Marion: A surge in development, especially in the southwest part of the county, is bring more students into the school district. And that means headaches for school officials who have to figure out how to accommodate them. In the past year, enrollment is up by 1,622, and about 10,000 new homes and 4,000 apartments have been approved for construction. School board vice chair Allison Campbell said planning for new and expanded schools, and how to balance enrollments among schools, needs to begin now. “We need to be sitting down and having these conversations and ensuring that we are planning for the future,” she said. Ocala Star-Banner.

Escambia: School board members are considering banning students 18 or older without a concealed carry permit from having guns in their cars on district campuses. Florida law allows citizens 18 or older to store “securely encased” guns in their vehicles on school campuses. But the law also has a provision allowing school districts to exempt students, and the board will vote this summer to bar all students under 21 from having guns in vehicles on campus. Pensacola News Journal. A district teacher who was wanted on child abuse charges turned himself in Friday. Richard Jay Harris, 41, a teacher at Oakcrest Elementary School, allegedly was struck by a student in class on Feb. 24 and retaliated by lifting the chair she was on and tilting it forward until the student fell out and hit her head on the floor. WEAR.

Leon: A former teacher at Trinity Catholic School in Tallahassee pleaded guilty Friday to federal charges of receiving and distributing child pornography. Marc Clow, 54, was arrested last September. He faces 5 to 20 years in prison, and will be sentenced July 8. Tallahassee Democrat. WTXL.

Santa Rosa: When many students at Navarre High School couldn’t get tickets to the prom because they were sold out, parents decided to offer an alternative. They’ve booked the WaterVue venue in Fort Walton Beach for the same night as the school prom, which had a capacity of 500 students at the University of West Florida. Pensacola News Journal.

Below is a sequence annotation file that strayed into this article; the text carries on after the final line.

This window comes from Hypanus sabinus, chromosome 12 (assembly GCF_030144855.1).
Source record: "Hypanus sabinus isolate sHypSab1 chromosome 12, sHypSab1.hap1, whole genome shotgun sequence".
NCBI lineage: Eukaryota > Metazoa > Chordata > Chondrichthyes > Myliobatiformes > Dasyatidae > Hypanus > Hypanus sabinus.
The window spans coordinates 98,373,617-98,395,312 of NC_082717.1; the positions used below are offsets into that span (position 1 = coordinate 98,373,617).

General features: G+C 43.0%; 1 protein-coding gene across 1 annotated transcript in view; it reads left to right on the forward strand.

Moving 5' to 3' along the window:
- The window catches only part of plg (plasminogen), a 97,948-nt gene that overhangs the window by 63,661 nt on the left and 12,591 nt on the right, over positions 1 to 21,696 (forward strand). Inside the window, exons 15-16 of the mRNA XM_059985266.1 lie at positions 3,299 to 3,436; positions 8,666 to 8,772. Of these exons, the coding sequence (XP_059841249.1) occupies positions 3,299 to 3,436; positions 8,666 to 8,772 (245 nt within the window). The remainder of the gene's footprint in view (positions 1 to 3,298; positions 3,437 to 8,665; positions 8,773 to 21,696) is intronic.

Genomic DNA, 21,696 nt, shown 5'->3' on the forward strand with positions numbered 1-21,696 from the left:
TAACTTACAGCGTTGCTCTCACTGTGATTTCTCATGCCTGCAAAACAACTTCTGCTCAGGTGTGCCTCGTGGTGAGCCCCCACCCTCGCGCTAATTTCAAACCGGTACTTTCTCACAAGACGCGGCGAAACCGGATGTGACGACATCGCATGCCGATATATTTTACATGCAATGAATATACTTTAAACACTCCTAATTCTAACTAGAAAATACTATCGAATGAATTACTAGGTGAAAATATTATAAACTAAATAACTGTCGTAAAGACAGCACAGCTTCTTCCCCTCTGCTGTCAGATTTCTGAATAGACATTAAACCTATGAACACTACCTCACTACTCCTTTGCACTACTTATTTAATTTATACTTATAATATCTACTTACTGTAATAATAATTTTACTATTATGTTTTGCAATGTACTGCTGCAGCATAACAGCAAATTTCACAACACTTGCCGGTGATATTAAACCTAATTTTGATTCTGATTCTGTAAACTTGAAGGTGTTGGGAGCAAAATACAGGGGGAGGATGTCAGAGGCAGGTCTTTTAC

Bay: A teacher at West Bay Elementary School in Panama City Beach has been fired after repeated accusations that she bullied and harassed students. One student recently accused Theresa Testa of grabbing her by her hoodie, slinging her into her chair and choking her. In a Facebook post, district officials apologized to the student and offered counseling support. WMBB.

Charlotte: District 4 school board member Ian Vincent has announced he will not run for a fourth term. Retired Port Charlotte Middle School principal John Leclair and James Barber are declared candidates in the race. Charlotte Sun.

Colleges and universities: A three-judge panel of the 11th U.S. Circuit Court of Appeals has ruled that a University of Central Florida policy targeting “discriminatory harassment” likely violates the First Amendment. One of the judges wrote that the policy “objectively chills speech because its operation would cause a reasonable student to fear expressing potentially unpopular beliefs.” News Service of Florida. The University of Miami is planning to hire a chief executive officer. President Julio Frenk is pushing for trustees to name Joe Echevarria, the CEO of UM’s medical arm UHealth, starting June 1. Echevarria made $1.75 million for the academic year ending May 31, 2019. Miami Herald. Bethune-Cookman University trustees have begun the search for the eighth president in the school’s 118-year history. Hiram Powell has been the interim president for the past year. Daytona Beach News-Journal. Tallahassee Community College now offers students the chance to earn an associate of arts degree in one year instead of two. Tallahassee Democrat. University of Tampa officials have announced plans to build a 10-story residential building on campus to house more than 600 students. The projected completion date is 2024. Tampa Bay Times.

Diaz appointment: The Florida Board of Education meets Friday to consider the nomination of state Sen. Manny Diaz to become the Florida Department of Education’s commissioner. Diaz was nominated Thursday by Gov. DeSantis to replace Richard Corcoran, who announced last month that he was stepping down at the end of April. News Service of Florida.

Opinions on schools: Gov. DeSantis’ bad math is designed to promote his brand, no matter how much harm it does to Florida. Sun Sentinel. In an increasingly complex and diverse world, Florida’s schoolchildren deserve the best educational material possible, not one filtered through a particular political dogma. Unfortunately, in trying to “own the libs,” state leaders are shortchanging students. Palm Beach Post. While the state has been busy taking action to squelch education and speech in the “free state of Florida,” I’ve been busy figuring out what equation that leaves us with: (Banning books) + {curbing speech} x (parental overreach) – (social/emotional learning)  = [educational disaster]10. Carrie Seidman, Sarasota Herald-Tribune. Gov. DeSantis knows that what X really equals is a sneaky plot to indoctrinate Florida school children with critical race theory. Fred Grimm, Sun Sentinel. The Alachua County School Board needs to show that taxpayer money is being well spent and it can be trusted by voters the next time they’re asked to continue approving that funding. Gainesville Sun.

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BY NextSteps staff